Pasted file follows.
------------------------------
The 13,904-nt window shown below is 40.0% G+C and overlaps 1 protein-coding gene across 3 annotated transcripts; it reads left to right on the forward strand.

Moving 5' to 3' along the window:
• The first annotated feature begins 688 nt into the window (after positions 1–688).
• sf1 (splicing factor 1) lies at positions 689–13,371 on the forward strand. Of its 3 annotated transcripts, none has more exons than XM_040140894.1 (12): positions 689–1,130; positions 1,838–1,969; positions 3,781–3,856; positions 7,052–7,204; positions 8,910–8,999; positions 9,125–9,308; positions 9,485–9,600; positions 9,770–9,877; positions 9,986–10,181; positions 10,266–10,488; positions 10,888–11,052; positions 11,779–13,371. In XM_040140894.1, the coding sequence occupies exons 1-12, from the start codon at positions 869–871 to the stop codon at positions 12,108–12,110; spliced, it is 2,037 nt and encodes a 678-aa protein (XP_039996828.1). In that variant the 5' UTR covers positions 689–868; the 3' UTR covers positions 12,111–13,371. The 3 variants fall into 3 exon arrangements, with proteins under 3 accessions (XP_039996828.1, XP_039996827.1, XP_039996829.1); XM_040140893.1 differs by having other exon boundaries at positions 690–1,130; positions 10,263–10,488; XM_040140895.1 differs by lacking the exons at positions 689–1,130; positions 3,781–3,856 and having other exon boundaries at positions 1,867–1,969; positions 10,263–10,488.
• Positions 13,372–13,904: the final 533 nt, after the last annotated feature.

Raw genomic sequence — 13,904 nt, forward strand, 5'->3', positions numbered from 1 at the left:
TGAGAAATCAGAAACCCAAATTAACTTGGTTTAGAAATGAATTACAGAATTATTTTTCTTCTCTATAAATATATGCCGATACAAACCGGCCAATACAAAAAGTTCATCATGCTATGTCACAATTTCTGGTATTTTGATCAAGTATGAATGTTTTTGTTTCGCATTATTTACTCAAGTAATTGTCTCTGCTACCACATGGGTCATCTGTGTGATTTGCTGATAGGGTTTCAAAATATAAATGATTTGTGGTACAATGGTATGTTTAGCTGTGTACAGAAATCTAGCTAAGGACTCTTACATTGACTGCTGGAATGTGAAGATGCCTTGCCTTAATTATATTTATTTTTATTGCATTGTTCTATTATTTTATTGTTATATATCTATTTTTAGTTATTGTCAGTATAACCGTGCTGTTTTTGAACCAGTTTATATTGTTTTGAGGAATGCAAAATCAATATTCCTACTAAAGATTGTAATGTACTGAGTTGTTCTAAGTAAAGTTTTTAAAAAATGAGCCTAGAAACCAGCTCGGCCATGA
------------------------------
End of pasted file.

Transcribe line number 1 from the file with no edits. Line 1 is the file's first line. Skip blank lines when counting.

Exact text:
The 13,904-nt window shown below is 40.0% G+C and overlaps 1 protein-coding gene across 3 annotated transcripts; it reads left to right on the forward strand.